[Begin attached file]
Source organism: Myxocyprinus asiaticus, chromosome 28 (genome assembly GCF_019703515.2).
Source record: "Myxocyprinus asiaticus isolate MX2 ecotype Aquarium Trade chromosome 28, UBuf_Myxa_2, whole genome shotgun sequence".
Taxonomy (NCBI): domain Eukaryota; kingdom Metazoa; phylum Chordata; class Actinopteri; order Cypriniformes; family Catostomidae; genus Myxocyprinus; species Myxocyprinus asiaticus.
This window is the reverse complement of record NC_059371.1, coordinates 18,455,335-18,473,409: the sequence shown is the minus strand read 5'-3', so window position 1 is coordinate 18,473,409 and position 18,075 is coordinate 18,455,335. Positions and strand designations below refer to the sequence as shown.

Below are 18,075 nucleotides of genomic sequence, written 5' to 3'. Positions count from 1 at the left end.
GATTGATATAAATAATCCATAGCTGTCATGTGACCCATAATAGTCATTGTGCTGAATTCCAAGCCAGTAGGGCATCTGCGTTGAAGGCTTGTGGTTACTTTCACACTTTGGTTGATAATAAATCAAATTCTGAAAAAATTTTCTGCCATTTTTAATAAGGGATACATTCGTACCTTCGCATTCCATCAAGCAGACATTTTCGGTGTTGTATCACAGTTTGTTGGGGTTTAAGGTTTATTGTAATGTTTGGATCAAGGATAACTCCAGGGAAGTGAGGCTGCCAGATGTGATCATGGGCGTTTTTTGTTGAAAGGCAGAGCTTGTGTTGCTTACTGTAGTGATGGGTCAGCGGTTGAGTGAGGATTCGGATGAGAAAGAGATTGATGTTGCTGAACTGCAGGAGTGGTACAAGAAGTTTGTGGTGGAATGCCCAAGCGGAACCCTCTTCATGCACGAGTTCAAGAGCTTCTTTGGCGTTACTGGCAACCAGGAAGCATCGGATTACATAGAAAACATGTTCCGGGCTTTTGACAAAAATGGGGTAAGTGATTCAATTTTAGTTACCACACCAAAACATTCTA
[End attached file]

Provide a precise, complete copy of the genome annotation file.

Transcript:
Source organism: Myxocyprinus asiaticus, chromosome 28 (genome assembly GCF_019703515.2).
Source record: "Myxocyprinus asiaticus isolate MX2 ecotype Aquarium Trade chromosome 28, UBuf_Myxa_2, whole genome shotgun sequence".
Taxonomy (NCBI): domain Eukaryota; kingdom Metazoa; phylum Chordata; class Actinopteri; order Cypriniformes; family Catostomidae; genus Myxocyprinus; species Myxocyprinus asiaticus.
This window is the reverse complement of record NC_059371.1, coordinates 18,455,335-18,473,409: the sequence shown is the minus strand read 5'-3', so window position 1 is coordinate 18,473,409 and position 18,075 is coordinate 18,455,335. Positions and strand designations below refer to the sequence as shown.

Below are 18,075 nucleotides of genomic sequence, written 5' to 3'. Positions count from 1 at the left end.
GATTGATATAAATAATCCATAGCTGTCATGTGACCCATAATAGTCATTGTGCTGAATTCCAAGCCAGTAGGGCATCTGCGTTGAAGGCTTGTGGTTACTTTCACACTTTGGTTGATAATAAATCAAATTCTGAAAAAATTTTCTGCCATTTTTAATAAGGGATACATTCGTACCTTCGCATTCCATCAAGCAGACATTTTCGGTGTTGTATCACAGTTTGTTGGGGTTTAAGGTTTATTGTAATGTTTGGATCAAGGATAACTCCAGGGAAGTGAGGCTGCCAGATGTGATCATGGGCGTTTTTTGTTGAAAGGCAGAGCTTGTGTTGCTTACTGTAGTGATGGGTCAGCGGTTGAGTGAGGATTCGGATGAGAAAGAGATTGATGTTGCTGAACTGCAGGAGTGGTACAAGAAGTTTGTGGTGGAATGCCCAAGCGGAACCCTCTTCATGCACGAGTTCAAGAGCTTCTTTGGCGTTACTGGCAACCAGGAAGCATCGGATTACATAGAAAACATGTTCCGGGCTTTTGACAAAAATGGGGTAAGTGATTCAATTTTAGTTACCACACCAAAACATTCTA